Sitting down to watch On My Block Season 3 was akin to seeing an old friend, one who’s been gone for a year, but whose return is a sight for sore eyes. The Netflix series is back in full force. The writing is sharper, the pacing is tighter, and the storyline as equally as heartbreaking as it is filled with shoulder-shaking bursts of comedy. In short, the latest season of On My Block is the best it’s ever been and that ending? Well, it was gut-wrenchingly brutal in so many tragic and unexpected ways.
Season 3 begins immediately after the Season 2 finale, which saw the Freeridge crew — Monse (Sierra Capri), Cesar (Diego Tinoco), Jamal (Brett Gray), and Ruby (Jason Genao) — kidnapped by unknown assailants. The opening scene clearly sets up the plot of the entire season. Cuchillos (Ada Luz Pla), the formerly elusive leader of the Santos, wants them to find Lil’ Ricky so they can reunite. If they do find him, she’ll return the RollerWorld money. Sounds fairly simple, except there’s a twist (because there always is): Lil’ Ricky is presumably dead and Cuchillos isn’t interested in reuniting, which is implied. These poor kids can’t catch a break.
Season 3 introduces several new obstacles the kids must contend with, most of which happen seamlessly and work to add another layer to each character. Cesar meets his dad, Ray (Ian Casselberry), for the very first time, 12 years in prison having prevented them from having a relationship. Oscar (Julio Macias), on the other hand, is older and remembers how Ray wasn’t there for either of them. While the love between brothers is still there, resentment, anger, and an overall lack of communication creates a distance between them, often getting in the way of better understanding one another. While all of the actors have really stepped up their game, it’s Julio Macias’ portrayal of Oscar that’s truly electrifying and utterly heartbreaking, his anger and bitterness making way for a bone-tired weariness that settles and colors the differences in his approach.
Jamal, who’s usually hyper-focused on whatever mission they have to accomplish, gets a sort-of-but-not-really girlfriend in Kendra (Troy Leigh-Anne Johnson), the home-schooled, socially awkward, hands-on young woman who takes notes about her “homework.” It’s a hilarious subplot that offers Jamal a ton of character development outside of his daily obsessions and allows him the space to explore whether he wants to just have sex or if he thinks it’ll be better if he loves the person. He doesn’t come to any concrete conclusions, but it’s satisfying to watch as he figures out that he can strike a balance.
Perhaps one of the more grounded moments in all of Season 3 is when Monse admits that she doesn’t feel sad that her mother is dead. Rather, she is relieved because she’ll no longer have to face crushing disappointment. At the same time, she’s scared that not feeling the “normal” feelings after a loss will make her desensitized to everything. It’s such a heart-wrenchingly honest moment that it’s hard to watch, heavy in its implications, but powerful in its ability to give voice to something that’s often too difficult or embarrassing to convey with words. Sierra Capri crushes this scene and is able to so thoughtfully and authentically portray the depth of Monse’s complicated feelings.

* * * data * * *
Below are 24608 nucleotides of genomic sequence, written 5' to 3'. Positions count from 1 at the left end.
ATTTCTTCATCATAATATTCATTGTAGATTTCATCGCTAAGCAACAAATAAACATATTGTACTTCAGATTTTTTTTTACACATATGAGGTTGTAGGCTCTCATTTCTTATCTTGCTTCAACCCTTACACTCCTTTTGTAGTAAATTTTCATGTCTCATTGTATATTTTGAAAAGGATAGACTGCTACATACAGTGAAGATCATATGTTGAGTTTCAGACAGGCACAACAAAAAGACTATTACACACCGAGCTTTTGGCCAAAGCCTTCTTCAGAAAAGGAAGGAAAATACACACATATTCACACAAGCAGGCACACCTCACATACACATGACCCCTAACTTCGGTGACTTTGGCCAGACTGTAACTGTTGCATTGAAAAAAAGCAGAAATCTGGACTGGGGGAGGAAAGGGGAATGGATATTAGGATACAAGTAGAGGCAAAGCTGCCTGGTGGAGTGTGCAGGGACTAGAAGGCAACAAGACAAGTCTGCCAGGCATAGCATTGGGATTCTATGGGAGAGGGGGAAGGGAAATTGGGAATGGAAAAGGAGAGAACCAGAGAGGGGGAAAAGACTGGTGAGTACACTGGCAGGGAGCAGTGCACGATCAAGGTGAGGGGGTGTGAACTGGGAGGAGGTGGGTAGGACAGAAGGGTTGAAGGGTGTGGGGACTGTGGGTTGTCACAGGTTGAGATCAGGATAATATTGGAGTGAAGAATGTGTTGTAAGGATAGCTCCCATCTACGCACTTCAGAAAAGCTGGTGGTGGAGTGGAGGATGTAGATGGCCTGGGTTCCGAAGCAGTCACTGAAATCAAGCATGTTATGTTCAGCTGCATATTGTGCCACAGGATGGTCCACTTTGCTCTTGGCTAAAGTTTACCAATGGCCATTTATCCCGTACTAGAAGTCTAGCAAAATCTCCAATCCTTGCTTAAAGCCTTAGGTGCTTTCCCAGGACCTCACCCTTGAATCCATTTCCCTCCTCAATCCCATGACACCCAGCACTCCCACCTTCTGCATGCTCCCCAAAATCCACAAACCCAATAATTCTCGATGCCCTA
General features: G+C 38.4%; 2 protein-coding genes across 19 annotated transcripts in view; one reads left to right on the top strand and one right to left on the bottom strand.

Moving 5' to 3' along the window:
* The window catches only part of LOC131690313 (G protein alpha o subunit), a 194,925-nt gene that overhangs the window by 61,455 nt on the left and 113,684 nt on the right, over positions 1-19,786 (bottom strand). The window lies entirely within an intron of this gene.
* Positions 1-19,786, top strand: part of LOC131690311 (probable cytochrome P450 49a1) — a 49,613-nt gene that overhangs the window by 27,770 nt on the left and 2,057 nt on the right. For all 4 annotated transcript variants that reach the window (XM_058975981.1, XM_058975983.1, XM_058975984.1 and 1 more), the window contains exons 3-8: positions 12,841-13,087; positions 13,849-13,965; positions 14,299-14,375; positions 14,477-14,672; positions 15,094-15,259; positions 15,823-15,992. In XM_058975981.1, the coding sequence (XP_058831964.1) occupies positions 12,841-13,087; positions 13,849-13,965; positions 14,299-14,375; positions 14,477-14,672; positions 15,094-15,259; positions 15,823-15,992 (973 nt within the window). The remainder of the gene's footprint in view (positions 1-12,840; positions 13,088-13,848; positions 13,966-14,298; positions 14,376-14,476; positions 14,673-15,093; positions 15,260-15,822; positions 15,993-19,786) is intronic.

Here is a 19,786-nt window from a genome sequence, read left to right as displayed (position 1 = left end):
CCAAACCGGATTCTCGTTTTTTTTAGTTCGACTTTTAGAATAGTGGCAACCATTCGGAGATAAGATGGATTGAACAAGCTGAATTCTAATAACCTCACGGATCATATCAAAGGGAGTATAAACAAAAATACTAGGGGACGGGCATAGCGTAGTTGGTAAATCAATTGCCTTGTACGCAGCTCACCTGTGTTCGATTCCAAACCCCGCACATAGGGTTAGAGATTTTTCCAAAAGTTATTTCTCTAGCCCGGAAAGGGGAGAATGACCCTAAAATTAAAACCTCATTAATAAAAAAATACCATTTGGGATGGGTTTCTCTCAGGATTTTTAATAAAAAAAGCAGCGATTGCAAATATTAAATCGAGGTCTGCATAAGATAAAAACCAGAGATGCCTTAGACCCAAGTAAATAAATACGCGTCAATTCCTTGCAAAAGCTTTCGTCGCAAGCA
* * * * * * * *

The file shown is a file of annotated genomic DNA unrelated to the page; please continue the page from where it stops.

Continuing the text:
One of the greatest treasures of the show continues to be Jessica Marie Garcia’s portrayal of Jasmine. On My Block more fully incorporates her into the season’s plot and it’s one of the best decisions the writers ever made. What’s even better is that she finally gets to develop a true friendship with Monse. The two have had an antagonistic relationship for two seasons, but they finally get to be real friends in Season 3 and it is easily one of the highlights. Plus, having the two of them on the same side means that there are two practical minds working to put a stop to some of the nonsense in the group. And, at long last, Jasmine and Ruby get to explore their feelings for each other that comes full circle in an open, honest, and comedic way.
On My Block has always been able to balance the teens’ daily life with a season-long mystery waiting to be solved. However, amidst the trips to the pool, outlandish schemes to find Lil’ Ricky, and family drama, the series is quick to remind us that everything is tinged with the very real life situations — gang wars, PTSD, and death, among other things — that shape and affect every facet of their everyday lives. It’s a balancing act that the show pulls off quite well, weaving in and out of comedic situations and into dramatic moments with relative ease. Filled with heart, humor, and a huge dose of reality, On My Block Season 3 firing on all cylinders and thriving.
Header Image Source: Netflix